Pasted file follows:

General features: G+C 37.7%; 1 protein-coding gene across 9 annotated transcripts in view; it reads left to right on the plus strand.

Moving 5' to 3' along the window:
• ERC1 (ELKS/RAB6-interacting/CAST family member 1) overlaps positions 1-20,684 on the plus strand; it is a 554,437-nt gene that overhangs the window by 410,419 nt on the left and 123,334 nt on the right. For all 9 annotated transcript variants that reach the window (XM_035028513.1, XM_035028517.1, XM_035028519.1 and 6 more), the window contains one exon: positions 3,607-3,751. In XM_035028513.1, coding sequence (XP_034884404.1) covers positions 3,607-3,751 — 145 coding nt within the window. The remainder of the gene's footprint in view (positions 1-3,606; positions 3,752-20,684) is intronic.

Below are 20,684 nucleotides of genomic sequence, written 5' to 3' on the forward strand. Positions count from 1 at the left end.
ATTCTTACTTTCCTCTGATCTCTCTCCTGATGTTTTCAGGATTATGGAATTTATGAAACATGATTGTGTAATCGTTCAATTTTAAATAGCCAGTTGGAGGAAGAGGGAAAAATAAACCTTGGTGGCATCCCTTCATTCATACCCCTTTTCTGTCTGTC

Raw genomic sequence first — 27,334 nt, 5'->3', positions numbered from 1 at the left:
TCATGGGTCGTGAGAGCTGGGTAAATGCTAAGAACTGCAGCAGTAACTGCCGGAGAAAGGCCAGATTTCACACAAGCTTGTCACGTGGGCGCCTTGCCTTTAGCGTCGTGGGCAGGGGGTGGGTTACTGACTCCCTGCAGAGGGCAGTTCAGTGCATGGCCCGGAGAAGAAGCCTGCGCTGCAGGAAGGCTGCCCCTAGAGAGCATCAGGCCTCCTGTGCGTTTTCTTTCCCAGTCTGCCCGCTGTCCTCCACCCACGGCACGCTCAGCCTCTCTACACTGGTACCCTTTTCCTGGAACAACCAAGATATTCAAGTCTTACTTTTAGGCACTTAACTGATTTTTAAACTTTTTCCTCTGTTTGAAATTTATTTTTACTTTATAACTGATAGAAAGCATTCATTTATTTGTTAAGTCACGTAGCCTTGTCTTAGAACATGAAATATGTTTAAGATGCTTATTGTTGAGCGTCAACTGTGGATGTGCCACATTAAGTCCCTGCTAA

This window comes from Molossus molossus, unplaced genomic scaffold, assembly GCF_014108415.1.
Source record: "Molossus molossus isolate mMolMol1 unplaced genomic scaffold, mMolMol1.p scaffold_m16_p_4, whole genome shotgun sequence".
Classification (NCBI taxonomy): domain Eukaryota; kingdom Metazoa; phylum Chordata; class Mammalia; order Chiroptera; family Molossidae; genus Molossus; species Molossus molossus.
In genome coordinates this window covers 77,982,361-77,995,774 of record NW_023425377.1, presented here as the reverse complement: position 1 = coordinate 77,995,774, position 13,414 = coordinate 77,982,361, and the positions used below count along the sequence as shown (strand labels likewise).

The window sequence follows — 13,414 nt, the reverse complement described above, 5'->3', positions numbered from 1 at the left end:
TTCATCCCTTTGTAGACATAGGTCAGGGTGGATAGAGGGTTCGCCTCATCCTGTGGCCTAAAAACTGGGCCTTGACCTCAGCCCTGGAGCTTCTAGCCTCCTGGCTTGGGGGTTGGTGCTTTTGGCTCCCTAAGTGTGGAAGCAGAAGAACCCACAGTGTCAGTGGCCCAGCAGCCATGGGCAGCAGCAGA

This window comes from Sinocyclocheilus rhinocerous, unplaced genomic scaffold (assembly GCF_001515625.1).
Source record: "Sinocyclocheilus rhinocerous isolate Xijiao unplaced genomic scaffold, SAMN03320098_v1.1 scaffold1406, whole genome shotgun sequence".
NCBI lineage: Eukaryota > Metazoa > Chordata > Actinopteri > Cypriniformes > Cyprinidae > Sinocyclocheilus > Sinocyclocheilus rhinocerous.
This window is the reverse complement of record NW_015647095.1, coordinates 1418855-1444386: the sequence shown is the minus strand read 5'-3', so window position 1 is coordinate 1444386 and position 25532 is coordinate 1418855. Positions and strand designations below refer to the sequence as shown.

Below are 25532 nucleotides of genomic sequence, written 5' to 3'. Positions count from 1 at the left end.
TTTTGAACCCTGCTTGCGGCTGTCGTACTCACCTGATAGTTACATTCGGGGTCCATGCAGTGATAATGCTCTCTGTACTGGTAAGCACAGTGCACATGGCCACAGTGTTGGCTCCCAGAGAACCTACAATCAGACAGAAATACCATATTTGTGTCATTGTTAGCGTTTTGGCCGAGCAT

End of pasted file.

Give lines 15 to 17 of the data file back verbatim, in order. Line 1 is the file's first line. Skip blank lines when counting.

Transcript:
Source record: "Sinocyclocheilus rhinocerous isolate Xijiao unplaced genomic scaffold, SAMN03320098_v1.1 scaffold1406, whole genome shotgun sequence".
NCBI lineage: Eukaryota > Metazoa > Chordata > Actinopteri > Cypriniformes > Cyprinidae > Sinocyclocheilus > Sinocyclocheilus rhinocerous.
This window is the reverse complement of record NW_015647095.1, coordinates 1418855-1444386: the sequence shown is the minus strand read 5'-3', so window position 1 is coordinate 1444386 and position 25532 is coordinate 1418855. Positions and strand designations below refer to the sequence as shown.